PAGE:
According to contemporary wisdom (in other words, according to what I hear), customers who experience service failures followed by effective service recoveries actually become more satisfied and loyal than customers who experience no failures at all. This is called the service recovery paradox, and academic research suggests that it’s not as common or consistent as we might think. Many customers who experience solid service recoveries still end up less happy than their problem-free counterparts. Service failures are bad, after all. Otherwise, we’d call them pleasant surprises. Nonetheless, service recovery is still an important part of the customer experience. Paradox or not, there’s value in making things less bad than they were. Unfortunately, each service recovery interaction provides another opportunity for failure.

Here’s an example:

I recently traveled to the West Coast for a few meetings, and I decided to try an alternative airline to get a better in-flight experience. The flight out was great. I particularly enjoyed the seat-back entertainment console, which also accepted food and drink orders — sparing passengers from bathroom-blocking, elbow-crushing carts. On my way back to the airport three days later, I was excited to kick back, watch TV, and order a couple of drinks at my leisure. It was a Friday afternoon. Work wasn’t happening (no judgment, please). Then things went south when the entertainment system broke. I couldn’t watch TV, and I had to wait for a flight attendant to take drink orders. Boo hoo, I know. As Louie CK said about this kind of complaint, “Everything is amazing, and nobody’s happy.” Still, the airline didn’t deliver the experience it had promised. Service failed.

The flight attendants were quick to apologize, which was a good first step. Then they said that they’d work with “corporate” to figure out how to make up for the problem. An hour or two later, they explained that passengers would get partial refunds posted to their “accounts.” That raised a few questions. Do I have an account? Did I need to create one? What is the refund going to be? When and how will I see it? I didn’t ask. A few days later (after the flight landed safely and on time), I received an email from the airline. A $20 credit could be applied to my next flight, as long as it was within 12 months. The service recovery attempt had become another service failure.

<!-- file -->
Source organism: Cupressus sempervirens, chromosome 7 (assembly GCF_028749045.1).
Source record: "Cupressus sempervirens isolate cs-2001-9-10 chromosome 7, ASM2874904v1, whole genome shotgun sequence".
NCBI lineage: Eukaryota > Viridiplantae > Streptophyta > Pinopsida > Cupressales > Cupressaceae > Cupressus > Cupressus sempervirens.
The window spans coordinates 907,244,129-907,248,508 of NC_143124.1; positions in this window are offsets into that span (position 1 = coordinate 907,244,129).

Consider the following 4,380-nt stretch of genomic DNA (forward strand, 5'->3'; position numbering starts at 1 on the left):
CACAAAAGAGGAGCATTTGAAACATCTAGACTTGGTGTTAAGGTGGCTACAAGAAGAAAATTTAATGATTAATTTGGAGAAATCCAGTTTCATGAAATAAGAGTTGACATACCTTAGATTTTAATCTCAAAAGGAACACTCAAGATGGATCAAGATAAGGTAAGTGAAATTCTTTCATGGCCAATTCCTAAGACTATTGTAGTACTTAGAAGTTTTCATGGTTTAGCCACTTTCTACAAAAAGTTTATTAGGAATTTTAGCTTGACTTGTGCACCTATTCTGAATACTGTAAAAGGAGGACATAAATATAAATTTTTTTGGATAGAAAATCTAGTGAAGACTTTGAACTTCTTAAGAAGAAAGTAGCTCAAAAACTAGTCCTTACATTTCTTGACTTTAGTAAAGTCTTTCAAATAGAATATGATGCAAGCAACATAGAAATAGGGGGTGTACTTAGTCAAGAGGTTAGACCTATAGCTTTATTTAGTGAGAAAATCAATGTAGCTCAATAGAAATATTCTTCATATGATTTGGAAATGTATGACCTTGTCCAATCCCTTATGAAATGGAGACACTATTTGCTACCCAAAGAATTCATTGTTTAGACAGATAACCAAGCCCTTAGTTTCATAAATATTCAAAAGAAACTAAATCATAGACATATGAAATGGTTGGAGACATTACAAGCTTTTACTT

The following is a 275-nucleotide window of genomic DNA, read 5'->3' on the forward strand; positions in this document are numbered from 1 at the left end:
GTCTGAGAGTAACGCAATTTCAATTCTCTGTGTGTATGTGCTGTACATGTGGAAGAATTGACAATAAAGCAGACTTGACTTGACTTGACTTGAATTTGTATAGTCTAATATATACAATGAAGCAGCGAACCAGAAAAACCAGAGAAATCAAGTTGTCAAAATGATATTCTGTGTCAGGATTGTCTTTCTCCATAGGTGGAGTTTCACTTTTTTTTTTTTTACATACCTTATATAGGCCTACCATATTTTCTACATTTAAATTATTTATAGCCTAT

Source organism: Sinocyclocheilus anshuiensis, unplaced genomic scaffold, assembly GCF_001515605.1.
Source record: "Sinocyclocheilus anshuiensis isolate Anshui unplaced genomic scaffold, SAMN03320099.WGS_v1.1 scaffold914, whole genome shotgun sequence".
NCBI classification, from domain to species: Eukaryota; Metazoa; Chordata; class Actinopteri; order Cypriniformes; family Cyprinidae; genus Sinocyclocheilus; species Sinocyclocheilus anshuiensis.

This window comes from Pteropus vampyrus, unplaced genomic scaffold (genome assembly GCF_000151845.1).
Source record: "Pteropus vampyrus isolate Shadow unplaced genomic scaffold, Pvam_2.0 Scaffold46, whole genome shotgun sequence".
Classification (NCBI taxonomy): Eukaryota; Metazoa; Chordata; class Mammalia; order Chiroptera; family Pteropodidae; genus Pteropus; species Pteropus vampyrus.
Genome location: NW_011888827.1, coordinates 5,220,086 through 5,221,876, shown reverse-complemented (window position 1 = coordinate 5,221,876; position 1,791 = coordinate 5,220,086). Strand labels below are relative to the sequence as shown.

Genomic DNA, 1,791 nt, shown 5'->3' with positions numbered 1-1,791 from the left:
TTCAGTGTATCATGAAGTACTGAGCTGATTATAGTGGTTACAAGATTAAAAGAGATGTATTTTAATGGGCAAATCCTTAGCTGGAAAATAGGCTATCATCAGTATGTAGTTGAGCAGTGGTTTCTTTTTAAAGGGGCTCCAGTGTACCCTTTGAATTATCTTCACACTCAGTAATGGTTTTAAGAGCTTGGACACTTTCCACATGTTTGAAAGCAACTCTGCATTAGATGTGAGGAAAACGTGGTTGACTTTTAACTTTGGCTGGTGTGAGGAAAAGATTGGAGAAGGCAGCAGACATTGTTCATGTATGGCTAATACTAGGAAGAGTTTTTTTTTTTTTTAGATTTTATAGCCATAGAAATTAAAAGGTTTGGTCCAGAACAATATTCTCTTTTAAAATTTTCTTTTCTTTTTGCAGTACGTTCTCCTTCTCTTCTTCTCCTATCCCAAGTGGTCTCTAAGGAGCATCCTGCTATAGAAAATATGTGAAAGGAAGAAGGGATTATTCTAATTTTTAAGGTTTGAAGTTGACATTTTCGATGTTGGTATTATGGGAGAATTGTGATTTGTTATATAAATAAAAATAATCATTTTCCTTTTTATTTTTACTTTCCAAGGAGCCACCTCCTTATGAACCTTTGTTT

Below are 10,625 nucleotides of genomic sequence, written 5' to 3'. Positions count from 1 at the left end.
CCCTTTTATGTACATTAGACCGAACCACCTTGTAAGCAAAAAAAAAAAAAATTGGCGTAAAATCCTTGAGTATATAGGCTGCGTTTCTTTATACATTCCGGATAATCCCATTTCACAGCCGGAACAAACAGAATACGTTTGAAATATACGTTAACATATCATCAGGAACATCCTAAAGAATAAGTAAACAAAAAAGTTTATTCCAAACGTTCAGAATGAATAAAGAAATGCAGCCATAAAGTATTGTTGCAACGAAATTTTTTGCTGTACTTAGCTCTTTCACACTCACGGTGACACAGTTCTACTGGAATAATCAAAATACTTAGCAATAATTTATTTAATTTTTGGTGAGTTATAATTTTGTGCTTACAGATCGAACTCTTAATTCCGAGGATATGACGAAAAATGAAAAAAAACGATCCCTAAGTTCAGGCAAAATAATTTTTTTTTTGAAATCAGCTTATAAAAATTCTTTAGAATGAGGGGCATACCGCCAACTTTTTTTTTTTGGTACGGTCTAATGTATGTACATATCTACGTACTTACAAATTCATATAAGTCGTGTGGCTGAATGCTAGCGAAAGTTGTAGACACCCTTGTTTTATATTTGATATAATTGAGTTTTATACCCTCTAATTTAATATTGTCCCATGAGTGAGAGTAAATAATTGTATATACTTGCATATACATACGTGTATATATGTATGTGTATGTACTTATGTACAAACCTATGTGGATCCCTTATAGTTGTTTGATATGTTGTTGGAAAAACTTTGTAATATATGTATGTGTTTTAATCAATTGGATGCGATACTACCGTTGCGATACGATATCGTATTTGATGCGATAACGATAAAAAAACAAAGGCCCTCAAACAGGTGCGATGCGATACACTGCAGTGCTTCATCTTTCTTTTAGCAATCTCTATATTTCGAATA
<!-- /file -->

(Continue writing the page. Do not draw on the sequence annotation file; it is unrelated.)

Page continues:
Why did this attempt fall short, and what can other firms learn from it? Here are a few things that come to mind:

  1. Don’t skimp. Match or exceed lost value. The airline’s service recovery attempt failed, in part, because it underestimated the value of the lost in-flight entertainment console. The console represented the biggest differentiator between the experience delivered by this airline and the experiences delivered by its larger competitors. It was worth more than $20. 
  2. Don’t contradict your brand. Make relevant offers. By going straight for financial compensation, the airline made the experience about money. That would have made sense for a low-cost carrier, like Southwest. But this airline positions itself around the hip, innovative experience it provides. It could have reinforced its brand by offering other related experiences as compensation, such as a gift cards for music or movies.
  3. Don’t speak corporate. Speak human. The airline made the situation worse by using company and industry language that confused passengers and put too much emphasis on the mysterious “corporate” entity working behind the scenes. Flight attendants could have improved the experience significantly by communicating clearly and directly — yet another opportunity to reinforce the brand as being different from that of the average big airline.
  4. Don’t give bills. Give gifts. The airline’s service recovery offer required passengers to purchase additional flights to get value. $20 for spending $600. That’s not a gift. It’s a bill. The offer would have gone down much more smoothly without the strings attached.

To be clear, this was no tragedy. The airline got the experience mostly right by providing safe, on-time travel. But it still failed to deliver the experience it had promised. Then it failed in its attempt to recover, compounding the initial problem and undermining the brand in the process. While not tragic for me, that kind of approach could prove tragic for the company.